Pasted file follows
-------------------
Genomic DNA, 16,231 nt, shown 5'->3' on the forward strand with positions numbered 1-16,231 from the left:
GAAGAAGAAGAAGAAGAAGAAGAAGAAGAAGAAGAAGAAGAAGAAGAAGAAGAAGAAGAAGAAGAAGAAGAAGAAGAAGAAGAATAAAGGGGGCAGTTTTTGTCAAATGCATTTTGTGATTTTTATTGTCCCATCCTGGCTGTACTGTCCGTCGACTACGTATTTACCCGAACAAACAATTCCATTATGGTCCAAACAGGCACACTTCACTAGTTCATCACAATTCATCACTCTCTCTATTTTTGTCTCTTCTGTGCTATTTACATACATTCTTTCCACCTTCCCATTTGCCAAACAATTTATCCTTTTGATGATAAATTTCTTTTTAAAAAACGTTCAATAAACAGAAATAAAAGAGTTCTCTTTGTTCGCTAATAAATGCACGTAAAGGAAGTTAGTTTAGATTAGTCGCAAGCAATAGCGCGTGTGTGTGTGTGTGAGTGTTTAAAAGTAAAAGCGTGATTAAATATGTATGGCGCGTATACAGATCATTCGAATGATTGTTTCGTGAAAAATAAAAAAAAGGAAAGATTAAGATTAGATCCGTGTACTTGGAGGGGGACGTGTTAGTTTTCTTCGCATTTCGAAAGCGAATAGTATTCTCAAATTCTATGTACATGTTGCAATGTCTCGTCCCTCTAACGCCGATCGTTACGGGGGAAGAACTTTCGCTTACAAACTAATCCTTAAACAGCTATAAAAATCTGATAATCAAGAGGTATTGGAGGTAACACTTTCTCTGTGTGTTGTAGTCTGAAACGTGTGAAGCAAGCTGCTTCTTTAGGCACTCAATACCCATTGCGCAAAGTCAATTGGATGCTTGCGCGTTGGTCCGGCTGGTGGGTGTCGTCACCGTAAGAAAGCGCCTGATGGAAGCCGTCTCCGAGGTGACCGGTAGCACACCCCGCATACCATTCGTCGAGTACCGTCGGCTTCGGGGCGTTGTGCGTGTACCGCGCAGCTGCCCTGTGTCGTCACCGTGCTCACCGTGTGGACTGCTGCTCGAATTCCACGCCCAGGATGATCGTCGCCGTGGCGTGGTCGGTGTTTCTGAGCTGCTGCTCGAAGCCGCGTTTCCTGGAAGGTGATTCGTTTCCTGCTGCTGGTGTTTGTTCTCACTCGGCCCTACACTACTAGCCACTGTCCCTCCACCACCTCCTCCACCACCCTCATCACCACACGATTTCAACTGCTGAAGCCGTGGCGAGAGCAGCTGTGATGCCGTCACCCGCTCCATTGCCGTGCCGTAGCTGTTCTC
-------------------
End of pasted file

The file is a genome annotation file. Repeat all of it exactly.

Genomic DNA, 16,231 nt, shown 5'->3' on the forward strand with positions numbered 1-16,231 from the left:
GAAGAAGAAGAAGAAGAAGAAGAAGAAGAAGAAGAAGAAGAAGAAGAAGAAGAAGAAGAAGAAGAAGAAGAAGAAGAAGAAGAATAAAGGGGGCAGTTTTTGTCAAATGCATTTTGTGATTTTTATTGTCCCATCCTGGCTGTACTGTCCGTCGACTACGTATTTACCCGAACAAACAATTCCATTATGGTCCAAACAGGCACACTTCACTAGTTCATCACAATTCATCACTCTCTCTATTTTTGTCTCTTCTGTGCTATTTACATACATTCTTTCCACCTTCCCATTTGCCAAACAATTTATCCTTTTGATGATAAATTTCTTTTTAAAAAACGTTCAATAAACAGAAATAAAAGAGTTCTCTTTGTTCGCTAATAAATGCACGTAAAGGAAGTTAGTTTAGATTAGTCGCAAGCAATAGCGCGTGTGTGTGTGTGTGAGTGTTTAAAAGTAAAAGCGTGATTAAATATGTATGGCGCGTATACAGATCATTCGAATGATTGTTTCGTGAAAAATAAAAAAAAGGAAAGATTAAGATTAGATCCGTGTACTTGGAGGGGGACGTGTTAGTTTTCTTCGCATTTCGAAAGCGAATAGTATTCTCAAATTCTATGTACATGTTGCAATGTCTCGTCCCTCTAACGCCGATCGTTACGGGGGAAGAACTTTCGCTTACAAACTAATCCTTAAACAGCTATAAAAATCTGATAATCAAGAGGTATTGGAGGTAACACTTTCTCTGTGTGTTGTAGTCTGAAACGTGTGAAGCAAGCTGCTTCTTTAGGCACTCAATACCCATTGCGCAAAGTCAATTGGATGCTTGCGCGTTGGTCCGGCTGGTGGGTGTCGTCACCGTAAGAAAGCGCCTGATGGAAGCCGTCTCCGAGGTGACCGGTAGCACACCCCGCATACCATTCGTCGAGTACCGTCGGCTTCGGGGCGTTGTGCGTGTACCGCGCAGCTGCCCTGTGTCGTCACCGTGCTCACCGTGTGGACTGCTGCTCGAATTCCACGCCCAGGATGATCGTCGCCGTGGCGTGGTCGGTGTTTCTGAGCTGCTGCTCGAAGCCGCGTTTCCTGGAAGGTGATTCGTTTCCTGCTGCTGGTGTTTGTTCTCACTCGGCCCTACACTACTAGCCACTGTCCCTCCACCACCTCCTCCACCACCCTCATCACCACACGATTTCAACTGCTGAAGCCGTGGCGAGAGCAGCTGTGATGCCGTCACCCGCTCCATTGCCGTGCCGTAGCTGTTCTC